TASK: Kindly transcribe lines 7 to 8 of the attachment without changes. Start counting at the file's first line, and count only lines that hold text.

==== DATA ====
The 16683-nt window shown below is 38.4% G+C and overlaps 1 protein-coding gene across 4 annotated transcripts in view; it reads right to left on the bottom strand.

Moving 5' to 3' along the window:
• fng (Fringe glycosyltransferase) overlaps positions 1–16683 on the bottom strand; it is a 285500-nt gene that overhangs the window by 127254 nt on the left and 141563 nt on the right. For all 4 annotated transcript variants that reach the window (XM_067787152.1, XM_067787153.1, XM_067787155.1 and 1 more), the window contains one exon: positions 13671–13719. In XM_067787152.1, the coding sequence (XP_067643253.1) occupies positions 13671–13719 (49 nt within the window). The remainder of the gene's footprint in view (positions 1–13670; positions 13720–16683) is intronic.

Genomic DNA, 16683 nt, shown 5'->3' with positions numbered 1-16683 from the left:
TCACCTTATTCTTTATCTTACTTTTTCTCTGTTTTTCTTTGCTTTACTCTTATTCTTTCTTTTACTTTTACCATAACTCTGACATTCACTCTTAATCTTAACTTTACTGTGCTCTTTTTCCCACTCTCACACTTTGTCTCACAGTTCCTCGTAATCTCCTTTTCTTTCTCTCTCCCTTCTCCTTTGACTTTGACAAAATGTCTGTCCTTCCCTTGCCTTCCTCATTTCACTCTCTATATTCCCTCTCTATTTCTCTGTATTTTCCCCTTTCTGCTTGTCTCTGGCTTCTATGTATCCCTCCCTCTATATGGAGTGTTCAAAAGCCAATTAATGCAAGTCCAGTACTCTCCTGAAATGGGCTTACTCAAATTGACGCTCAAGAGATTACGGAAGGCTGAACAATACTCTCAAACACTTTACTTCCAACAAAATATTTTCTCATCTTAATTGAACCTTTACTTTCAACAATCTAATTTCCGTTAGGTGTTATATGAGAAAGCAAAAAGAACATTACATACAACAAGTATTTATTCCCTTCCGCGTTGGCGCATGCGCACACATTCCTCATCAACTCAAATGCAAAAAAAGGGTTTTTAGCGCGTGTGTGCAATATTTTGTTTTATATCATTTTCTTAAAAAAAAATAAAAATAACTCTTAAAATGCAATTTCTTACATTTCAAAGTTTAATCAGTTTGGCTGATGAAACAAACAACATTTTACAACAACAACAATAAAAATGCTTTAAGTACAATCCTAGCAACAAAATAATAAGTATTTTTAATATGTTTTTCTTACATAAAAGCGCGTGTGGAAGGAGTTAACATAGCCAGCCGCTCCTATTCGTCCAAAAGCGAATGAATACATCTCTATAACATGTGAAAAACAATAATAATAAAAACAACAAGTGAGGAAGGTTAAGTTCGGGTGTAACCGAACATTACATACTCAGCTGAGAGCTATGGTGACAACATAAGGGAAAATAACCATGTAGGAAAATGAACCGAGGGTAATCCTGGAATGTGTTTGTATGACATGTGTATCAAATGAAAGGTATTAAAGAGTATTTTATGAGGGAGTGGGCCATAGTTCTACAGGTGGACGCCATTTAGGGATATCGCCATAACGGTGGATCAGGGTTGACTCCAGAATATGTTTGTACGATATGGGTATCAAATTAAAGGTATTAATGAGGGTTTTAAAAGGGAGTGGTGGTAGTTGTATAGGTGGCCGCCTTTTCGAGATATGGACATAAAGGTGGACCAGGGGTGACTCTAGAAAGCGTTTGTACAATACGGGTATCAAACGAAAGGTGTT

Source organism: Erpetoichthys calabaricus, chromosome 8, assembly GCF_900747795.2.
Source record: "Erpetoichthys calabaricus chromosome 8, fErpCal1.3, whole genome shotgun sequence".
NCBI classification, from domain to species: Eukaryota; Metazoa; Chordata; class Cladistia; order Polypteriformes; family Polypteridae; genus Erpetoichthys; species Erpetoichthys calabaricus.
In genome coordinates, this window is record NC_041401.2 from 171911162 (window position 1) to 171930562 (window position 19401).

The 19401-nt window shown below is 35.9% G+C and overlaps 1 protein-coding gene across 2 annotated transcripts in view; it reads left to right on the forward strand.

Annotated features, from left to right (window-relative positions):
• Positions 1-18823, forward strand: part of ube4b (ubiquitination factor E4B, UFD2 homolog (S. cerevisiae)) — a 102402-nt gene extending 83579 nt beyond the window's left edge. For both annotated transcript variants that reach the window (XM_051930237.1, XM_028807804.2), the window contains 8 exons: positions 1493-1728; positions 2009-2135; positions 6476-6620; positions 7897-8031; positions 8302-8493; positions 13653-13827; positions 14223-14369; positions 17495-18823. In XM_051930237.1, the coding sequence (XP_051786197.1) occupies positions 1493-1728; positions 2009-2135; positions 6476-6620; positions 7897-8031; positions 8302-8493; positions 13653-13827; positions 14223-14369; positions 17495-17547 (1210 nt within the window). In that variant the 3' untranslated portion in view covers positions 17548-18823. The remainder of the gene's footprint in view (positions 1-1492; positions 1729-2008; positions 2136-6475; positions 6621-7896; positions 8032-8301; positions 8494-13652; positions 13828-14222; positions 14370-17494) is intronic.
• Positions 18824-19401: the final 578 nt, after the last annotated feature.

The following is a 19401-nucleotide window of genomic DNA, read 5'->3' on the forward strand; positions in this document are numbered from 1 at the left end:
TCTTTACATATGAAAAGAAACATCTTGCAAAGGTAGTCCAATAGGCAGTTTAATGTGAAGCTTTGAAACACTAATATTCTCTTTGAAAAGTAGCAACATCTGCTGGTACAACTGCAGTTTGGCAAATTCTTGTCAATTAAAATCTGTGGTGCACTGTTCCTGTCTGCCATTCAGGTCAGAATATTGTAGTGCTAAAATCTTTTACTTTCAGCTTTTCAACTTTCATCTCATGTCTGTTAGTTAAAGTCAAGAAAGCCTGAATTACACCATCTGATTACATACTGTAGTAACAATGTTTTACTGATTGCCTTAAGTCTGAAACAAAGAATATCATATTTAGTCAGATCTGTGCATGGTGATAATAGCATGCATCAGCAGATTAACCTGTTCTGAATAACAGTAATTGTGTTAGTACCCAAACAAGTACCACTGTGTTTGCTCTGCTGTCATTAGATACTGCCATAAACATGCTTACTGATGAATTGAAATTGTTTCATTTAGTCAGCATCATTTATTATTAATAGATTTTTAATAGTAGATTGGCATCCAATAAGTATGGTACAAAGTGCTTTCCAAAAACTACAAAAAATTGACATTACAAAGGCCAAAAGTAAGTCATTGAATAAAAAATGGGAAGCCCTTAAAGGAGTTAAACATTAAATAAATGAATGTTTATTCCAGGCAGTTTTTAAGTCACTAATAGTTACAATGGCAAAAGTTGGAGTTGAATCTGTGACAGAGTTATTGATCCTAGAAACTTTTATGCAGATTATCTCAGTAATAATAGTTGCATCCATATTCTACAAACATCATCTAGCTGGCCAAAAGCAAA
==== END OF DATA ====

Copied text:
Source record: "Erpetoichthys calabaricus chromosome 8, fErpCal1.3, whole genome shotgun sequence".
NCBI classification, from domain to species: Eukaryota; Metazoa; Chordata; class Cladistia; order Polypteriformes; family Polypteridae; genus Erpetoichthys; species Erpetoichthys calabaricus.